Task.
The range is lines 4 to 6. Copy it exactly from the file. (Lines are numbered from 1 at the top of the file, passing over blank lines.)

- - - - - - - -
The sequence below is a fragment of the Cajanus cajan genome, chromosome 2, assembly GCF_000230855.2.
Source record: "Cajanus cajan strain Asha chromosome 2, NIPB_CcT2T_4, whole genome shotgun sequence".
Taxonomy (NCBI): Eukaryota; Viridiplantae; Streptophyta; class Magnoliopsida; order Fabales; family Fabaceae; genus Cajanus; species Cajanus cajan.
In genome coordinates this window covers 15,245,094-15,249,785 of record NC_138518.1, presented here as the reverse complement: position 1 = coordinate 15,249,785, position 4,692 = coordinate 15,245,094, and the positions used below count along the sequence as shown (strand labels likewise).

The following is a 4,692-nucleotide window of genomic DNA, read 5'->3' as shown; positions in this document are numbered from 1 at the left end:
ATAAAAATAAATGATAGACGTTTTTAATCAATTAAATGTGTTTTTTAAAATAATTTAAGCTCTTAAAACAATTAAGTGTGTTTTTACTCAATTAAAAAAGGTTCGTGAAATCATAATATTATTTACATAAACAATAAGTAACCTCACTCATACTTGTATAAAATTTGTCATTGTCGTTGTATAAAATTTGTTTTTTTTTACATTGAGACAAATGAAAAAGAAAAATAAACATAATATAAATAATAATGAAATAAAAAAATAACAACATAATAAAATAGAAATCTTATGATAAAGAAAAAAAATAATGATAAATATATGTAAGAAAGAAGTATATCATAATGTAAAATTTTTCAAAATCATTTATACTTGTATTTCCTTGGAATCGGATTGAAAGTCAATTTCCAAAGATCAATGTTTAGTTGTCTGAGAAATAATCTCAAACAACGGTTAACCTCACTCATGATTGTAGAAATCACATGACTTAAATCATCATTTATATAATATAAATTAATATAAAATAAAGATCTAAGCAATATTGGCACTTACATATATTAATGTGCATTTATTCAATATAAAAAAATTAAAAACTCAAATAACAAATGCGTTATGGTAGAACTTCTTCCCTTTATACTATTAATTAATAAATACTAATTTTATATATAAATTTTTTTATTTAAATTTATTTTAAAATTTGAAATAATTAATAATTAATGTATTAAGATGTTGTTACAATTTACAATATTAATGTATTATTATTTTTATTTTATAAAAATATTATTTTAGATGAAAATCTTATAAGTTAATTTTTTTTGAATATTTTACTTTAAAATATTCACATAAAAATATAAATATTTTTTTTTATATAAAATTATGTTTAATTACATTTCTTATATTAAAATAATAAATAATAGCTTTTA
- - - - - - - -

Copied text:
In genome coordinates this window covers 15,245,094-15,249,785 of record NC_138518.1, presented here as the reverse complement: position 1 = coordinate 15,249,785, position 4,692 = coordinate 15,245,094, and the positions used below count along the sequence as shown (strand labels likewise).

The following is a 4,692-nucleotide window of genomic DNA, read 5'->3' as shown; positions in this document are numbered from 1 at the left end:
ATAAAAATAAATGATAGACGTTTTTAATCAATTAAATGTGTTTTTTAAAATAATTTAAGCTCTTAAAACAATTAAGTGTGTTTTTACTCAATTAAAAAAGGTTCGTGAAATCATAATATTATTTACATAAACAATAAGTAACCTCACTCATACTTGTATAAAATTTGTCATTGTCGTTGTATAAAATTTGTTTTTTTTTACATTGAGACAAATGAAAAAGAAAAATAAACATAATATAAATAATAATGAAATAAAAAAATAACAACATAATAAAATAGAAATCTTATGATAAAGAAAAAAAATAATGATAAATATATGTAAGAAAGAAGTATATCATAATGTAAAATTTTTCAAAATCATTTATACTTGTATTTCCTTGGAATCGGATTGAAAGTCAATTTCCAAAGATCAATGTTTAGTTGTCTGAGAAATAATCTCAAACAACGGTTAACCTCACTCATGATTGTAGAAATCACATGACTTAAATCATCATTTATATAATATAAATTAATATAAAATAAAGATCTAAGCAATATTGGCACTTACATATATTAATGTGCATTTATTCAATATAAAAAAATTAAAAACTCAAATAACAAATGCGTTATGGTAGAACTTCTTCCCTTTATACTATTAATTAATAAATACTAATTTTATATATAAATTTTTTTATTTAAATTTATTTTAAAATTTGAAATAATTAATAATTAATGTATTAAGATGTTGTTACAATTTACAATATTAATGTATTATTATTTTTATTTTATAAAAATATTATTTTAGATGAAAATCTTATAAGTTAATTTTTTTTGAATATTTTACTTTAAAATATTCACATAAAAATATAAATATTTTTTTTTATATAAAATTATGTTTAATTACATTTCTTATATTAAAATAATAAATAATAGCTTTTA